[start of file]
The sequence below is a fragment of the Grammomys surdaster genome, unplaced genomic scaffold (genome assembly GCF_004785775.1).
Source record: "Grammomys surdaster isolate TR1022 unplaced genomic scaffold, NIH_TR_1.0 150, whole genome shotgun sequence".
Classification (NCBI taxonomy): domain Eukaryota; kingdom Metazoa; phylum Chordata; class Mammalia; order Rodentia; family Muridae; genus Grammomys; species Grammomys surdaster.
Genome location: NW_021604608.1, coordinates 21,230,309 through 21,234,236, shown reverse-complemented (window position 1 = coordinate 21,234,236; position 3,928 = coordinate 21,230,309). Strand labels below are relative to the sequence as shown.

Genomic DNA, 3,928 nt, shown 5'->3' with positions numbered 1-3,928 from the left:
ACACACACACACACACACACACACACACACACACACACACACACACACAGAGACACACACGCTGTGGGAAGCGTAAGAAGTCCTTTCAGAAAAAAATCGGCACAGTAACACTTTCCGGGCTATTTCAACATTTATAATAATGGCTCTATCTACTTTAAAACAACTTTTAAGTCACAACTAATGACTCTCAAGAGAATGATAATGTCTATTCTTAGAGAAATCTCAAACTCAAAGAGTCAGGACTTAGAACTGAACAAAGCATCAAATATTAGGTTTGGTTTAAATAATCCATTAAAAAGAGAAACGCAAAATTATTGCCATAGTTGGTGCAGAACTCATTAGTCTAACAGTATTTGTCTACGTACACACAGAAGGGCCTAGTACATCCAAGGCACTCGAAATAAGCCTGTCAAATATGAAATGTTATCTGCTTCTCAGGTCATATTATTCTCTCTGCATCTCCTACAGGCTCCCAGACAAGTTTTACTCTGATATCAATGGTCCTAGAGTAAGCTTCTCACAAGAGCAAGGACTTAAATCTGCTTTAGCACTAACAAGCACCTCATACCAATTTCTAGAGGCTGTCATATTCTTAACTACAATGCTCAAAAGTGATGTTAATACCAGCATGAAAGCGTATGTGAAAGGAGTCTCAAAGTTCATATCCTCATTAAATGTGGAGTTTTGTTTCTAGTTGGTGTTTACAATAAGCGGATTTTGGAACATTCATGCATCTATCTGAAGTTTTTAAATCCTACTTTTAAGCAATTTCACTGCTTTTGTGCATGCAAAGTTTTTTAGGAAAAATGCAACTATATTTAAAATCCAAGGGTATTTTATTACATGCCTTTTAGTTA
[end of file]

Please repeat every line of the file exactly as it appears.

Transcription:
The sequence below is a fragment of the Grammomys surdaster genome, unplaced genomic scaffold (genome assembly GCF_004785775.1).
Source record: "Grammomys surdaster isolate TR1022 unplaced genomic scaffold, NIH_TR_1.0 150, whole genome shotgun sequence".
Classification (NCBI taxonomy): domain Eukaryota; kingdom Metazoa; phylum Chordata; class Mammalia; order Rodentia; family Muridae; genus Grammomys; species Grammomys surdaster.
Genome location: NW_021604608.1, coordinates 21,230,309 through 21,234,236, shown reverse-complemented (window position 1 = coordinate 21,234,236; position 3,928 = coordinate 21,230,309). Strand labels below are relative to the sequence as shown.

Genomic DNA, 3,928 nt, shown 5'->3' with positions numbered 1-3,928 from the left:
ACACACACACACACACACACACACACACACACACACACACACACACACAGAGACACACACGCTGTGGGAAGCGTAAGAAGTCCTTTCAGAAAAAAATCGGCACAGTAACACTTTCCGGGCTATTTCAACATTTATAATAATGGCTCTATCTACTTTAAAACAACTTTTAAGTCACAACTAATGACTCTCAAGAGAATGATAATGTCTATTCTTAGAGAAATCTCAAACTCAAAGAGTCAGGACTTAGAACTGAACAAAGCATCAAATATTAGGTTTGGTTTAAATAATCCATTAAAAAGAGAAACGCAAAATTATTGCCATAGTTGGTGCAGAACTCATTAGTCTAACAGTATTTGTCTACGTACACACAGAAGGGCCTAGTACATCCAAGGCACTCGAAATAAGCCTGTCAAATATGAAATGTTATCTGCTTCTCAGGTCATATTATTCTCTCTGCATCTCCTACAGGCTCCCAGACAAGTTTTACTCTGATATCAATGGTCCTAGAGTAAGCTTCTCACAAGAGCAAGGACTTAAATCTGCTTTAGCACTAACAAGCACCTCATACCAATTTCTAGAGGCTGTCATATTCTTAACTACAATGCTCAAAAGTGATGTTAATACCAGCATGAAAGCGTATGTGAAAGGAGTCTCAAAGTTCATATCCTCATTAAATGTGGAGTTTTGTTTCTAGTTGGTGTTTACAATAAGCGGATTTTGGAACATTCATGCATCTATCTGAAGTTTTTAAATCCTACTTTTAAGCAATTTCACTGCTTTTGTGCATGCAAAGTTTTTTAGGAAAAATGCAACTATATTTAAAATCCAAGGGTATTTTATTACATGCCTTTTAGTTA